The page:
Sustainable aviation - how to really make flying carbon neutral

Sustainable aviation - how to really make flying carbon neutral

Welcome back. πŸ‘‹

It's time for the newest edition of the Greenifs sustainability newsletter. This week, let's explore the technologies and methods that are being researched to make flying more sustainable. Aviation related CO2 emissions produce around 2.5% CO2 emissions worldwide. More than that, it affects gases in the atmosphere and cause long-term decrease in ozone (O3); a decrease in methane (CH4); emissions of water vapor; soot; sulphur aerosols; and water contrails. All of this means that it accounts for about 3.5% of #globalwarming.

Thankfully, the industry was the first to implement industry wide goals for reducing their carbon emissions and has worked hard to make flying more sustainable. The effects of this are that it is that now, flights are about 50% more sustainable than they were in 1990. How this is done and what does the future hold? Let's explore.🧭

But first.

There are only 2 weeks left until the beginning of the 30dayearth sustainability challenge. Receive a new task and challenge yourself every day to take one step towards becoming more sustainable.

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πŸ“° News of the week:

πŸš€ The first carbon neutral space port in the world has opened in the UK. Orbex run Sutherland Spaceport in Scotland, already approved by the European Space Agency - ESA will launch its first rocket later this year. In addition to running the rockets on renewable #biofuels, the station used the peat, excavated during construction to reinforce native peatlands. This site will be used to launch satellites into space and will hopefully show the industry how to operate in an environmentally friendly way.

πŸ›¨ Deloitte released its business travel trends outlook. Because of environmental policies implemented in companies around the world, business travel budgets will be cut by 25-30% across all businesses by 2025. It will most likely be most impactful on short - haul flights (under 1100 km), with fly-shame movements in Germany and Scandinavia already reducing this type of flight numbers by almost 20%.

πŸ›ͺ🌳Green aviation technologies

What are the main tools that the aviation sector uses on their way to net zero emissions by 2050? The main two are:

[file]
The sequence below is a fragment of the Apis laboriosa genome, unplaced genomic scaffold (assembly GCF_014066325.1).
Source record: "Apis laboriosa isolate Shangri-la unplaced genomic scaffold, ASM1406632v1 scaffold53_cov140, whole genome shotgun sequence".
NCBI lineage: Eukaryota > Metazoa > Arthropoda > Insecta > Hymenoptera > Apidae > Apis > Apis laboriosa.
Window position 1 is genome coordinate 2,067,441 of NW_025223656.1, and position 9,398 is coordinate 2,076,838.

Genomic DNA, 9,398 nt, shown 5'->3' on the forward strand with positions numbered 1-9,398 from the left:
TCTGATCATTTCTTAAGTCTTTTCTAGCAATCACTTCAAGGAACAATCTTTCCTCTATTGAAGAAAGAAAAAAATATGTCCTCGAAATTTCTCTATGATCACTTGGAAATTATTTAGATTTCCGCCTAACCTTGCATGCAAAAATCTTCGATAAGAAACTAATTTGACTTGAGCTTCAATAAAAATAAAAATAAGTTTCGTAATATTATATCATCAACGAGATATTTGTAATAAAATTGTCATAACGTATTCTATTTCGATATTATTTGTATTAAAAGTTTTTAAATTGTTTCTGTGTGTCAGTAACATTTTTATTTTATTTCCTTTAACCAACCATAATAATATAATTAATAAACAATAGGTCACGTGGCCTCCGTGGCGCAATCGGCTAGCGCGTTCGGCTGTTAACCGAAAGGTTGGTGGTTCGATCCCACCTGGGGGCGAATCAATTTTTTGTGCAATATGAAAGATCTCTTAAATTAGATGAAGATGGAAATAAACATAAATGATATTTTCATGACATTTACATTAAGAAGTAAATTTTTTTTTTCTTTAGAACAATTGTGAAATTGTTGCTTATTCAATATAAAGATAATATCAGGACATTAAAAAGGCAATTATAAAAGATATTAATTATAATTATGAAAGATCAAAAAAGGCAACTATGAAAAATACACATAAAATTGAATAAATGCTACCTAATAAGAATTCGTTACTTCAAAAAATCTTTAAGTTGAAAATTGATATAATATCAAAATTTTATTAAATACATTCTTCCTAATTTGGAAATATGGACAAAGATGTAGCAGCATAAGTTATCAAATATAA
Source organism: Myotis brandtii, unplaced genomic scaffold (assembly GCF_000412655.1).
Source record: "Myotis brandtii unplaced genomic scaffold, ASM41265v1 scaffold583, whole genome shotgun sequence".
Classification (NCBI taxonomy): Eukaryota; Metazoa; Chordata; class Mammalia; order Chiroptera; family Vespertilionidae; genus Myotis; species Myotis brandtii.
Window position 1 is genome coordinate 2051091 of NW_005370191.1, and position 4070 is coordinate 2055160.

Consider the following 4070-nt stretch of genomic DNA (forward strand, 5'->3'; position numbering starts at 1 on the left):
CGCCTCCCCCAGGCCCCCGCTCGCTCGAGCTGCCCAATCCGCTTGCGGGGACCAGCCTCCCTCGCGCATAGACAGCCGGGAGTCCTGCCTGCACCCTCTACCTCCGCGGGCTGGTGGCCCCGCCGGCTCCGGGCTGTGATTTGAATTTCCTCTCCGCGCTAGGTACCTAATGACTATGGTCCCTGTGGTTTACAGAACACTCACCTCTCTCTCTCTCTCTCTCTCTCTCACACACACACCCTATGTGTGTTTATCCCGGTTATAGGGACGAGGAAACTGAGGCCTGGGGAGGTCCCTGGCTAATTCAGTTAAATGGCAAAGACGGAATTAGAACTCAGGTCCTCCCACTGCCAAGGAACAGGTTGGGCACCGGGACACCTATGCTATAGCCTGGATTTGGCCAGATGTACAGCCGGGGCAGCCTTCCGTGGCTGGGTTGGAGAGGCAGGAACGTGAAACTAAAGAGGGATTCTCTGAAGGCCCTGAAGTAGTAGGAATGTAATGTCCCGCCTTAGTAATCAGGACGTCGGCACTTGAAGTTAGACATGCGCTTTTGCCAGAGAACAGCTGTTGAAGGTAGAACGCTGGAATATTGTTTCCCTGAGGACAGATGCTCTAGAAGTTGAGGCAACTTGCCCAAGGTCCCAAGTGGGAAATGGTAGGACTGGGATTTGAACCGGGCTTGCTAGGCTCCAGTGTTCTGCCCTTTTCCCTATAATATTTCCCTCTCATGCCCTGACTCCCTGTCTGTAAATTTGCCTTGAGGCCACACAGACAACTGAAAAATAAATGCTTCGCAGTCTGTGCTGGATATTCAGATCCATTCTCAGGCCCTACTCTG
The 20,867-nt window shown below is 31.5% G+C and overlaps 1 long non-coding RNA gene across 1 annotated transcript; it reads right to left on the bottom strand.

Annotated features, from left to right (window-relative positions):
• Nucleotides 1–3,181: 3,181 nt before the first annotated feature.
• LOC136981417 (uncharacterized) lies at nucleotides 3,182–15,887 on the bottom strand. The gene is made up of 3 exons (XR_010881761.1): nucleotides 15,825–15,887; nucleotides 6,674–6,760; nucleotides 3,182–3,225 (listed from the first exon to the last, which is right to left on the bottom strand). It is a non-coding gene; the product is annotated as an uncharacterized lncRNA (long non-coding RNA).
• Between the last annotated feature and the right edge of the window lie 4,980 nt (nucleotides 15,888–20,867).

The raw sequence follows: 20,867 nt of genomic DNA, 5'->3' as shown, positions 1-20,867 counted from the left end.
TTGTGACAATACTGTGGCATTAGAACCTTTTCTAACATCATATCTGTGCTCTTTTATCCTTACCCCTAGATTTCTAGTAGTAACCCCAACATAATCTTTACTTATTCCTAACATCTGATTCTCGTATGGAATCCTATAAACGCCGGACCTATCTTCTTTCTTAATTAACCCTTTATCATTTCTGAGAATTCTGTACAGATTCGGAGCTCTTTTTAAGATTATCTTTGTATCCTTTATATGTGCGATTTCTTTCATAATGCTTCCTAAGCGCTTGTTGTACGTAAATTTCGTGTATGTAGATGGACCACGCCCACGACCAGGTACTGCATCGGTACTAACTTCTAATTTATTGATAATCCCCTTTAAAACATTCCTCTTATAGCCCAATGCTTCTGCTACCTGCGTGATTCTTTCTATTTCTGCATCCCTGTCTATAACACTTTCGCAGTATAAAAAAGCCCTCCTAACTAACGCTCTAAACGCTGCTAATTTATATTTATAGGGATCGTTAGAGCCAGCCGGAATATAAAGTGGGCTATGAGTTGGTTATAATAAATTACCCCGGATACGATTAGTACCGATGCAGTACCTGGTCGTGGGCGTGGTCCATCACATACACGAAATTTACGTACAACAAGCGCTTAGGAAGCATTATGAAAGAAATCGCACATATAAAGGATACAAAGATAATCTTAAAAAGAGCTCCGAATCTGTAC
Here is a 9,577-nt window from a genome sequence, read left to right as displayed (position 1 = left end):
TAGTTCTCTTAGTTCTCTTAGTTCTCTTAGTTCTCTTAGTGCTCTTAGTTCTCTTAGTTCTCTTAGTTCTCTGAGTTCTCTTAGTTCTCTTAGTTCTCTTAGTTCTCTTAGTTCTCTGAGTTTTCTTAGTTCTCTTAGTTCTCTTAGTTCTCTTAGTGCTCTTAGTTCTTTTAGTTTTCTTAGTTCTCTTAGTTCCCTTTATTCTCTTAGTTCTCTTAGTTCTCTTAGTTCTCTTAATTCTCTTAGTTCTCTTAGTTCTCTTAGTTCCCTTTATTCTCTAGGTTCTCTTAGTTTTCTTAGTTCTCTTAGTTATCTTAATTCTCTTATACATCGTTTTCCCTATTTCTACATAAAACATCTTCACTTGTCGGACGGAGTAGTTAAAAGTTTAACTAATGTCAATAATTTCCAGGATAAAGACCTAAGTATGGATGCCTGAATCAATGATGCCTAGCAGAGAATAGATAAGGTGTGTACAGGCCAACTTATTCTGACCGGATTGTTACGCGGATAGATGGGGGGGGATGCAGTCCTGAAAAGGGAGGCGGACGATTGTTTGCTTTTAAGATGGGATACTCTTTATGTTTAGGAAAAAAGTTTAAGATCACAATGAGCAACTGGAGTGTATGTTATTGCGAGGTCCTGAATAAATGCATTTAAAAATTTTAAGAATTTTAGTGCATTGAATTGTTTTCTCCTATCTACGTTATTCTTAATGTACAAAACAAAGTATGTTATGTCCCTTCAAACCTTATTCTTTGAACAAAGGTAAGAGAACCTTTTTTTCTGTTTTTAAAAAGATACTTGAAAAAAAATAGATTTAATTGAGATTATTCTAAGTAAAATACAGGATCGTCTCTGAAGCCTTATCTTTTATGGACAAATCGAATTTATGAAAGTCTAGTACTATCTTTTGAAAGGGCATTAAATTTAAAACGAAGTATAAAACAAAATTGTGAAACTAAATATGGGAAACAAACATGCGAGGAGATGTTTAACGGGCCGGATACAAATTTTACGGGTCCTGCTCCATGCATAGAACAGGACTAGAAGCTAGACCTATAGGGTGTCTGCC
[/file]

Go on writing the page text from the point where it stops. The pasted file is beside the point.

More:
• Hydrogen fuel cells

Hydrogen fuel cells haven't been able to see widespread adoption in the automobile industry, however, it might be another story in aviation (and shipping), where readily available refuelling is not an issue. Hydrogen is much more lightweight than traditional aviation fuel and can be retrofitted onto already existing engines. This means an easy transition, without sacrificing range or speed can make aviation a zero-emission reality relatively quickly.

  • Sustainable aviation fuel

Another way the airline industry is curbing its emissions is through the use of SAF. Ryanair is using SAF for all of its flights leaving from Amsterdam Shiphol airport and other airlines are

The airline industry is one of the primary clients for sustainable fuel, used from . Using it the flight can have about 80% less total carbon emissions, without using existing farmland or excessive use of water.

πŸ™Fun and interesting facts:

Jets vs propellers - which are more sustainable and fuel efficient?

Although jet - powered airplanes are more popular for both regional and international flights, propellers still have their place in modern aviation.

And for short - haul (less than 1100 km) and lower altitude flights they are greatly more fuel efficient and suffer almost no speed penalty compared to jets.

As 86% of all flights worldwide were short - haul, the investment into propeller - driven aircraft has been increasing every year since 2010.

🌊 Sources

Deloitte business travel trends outlook -

Guide to sustainable aviation fuel -

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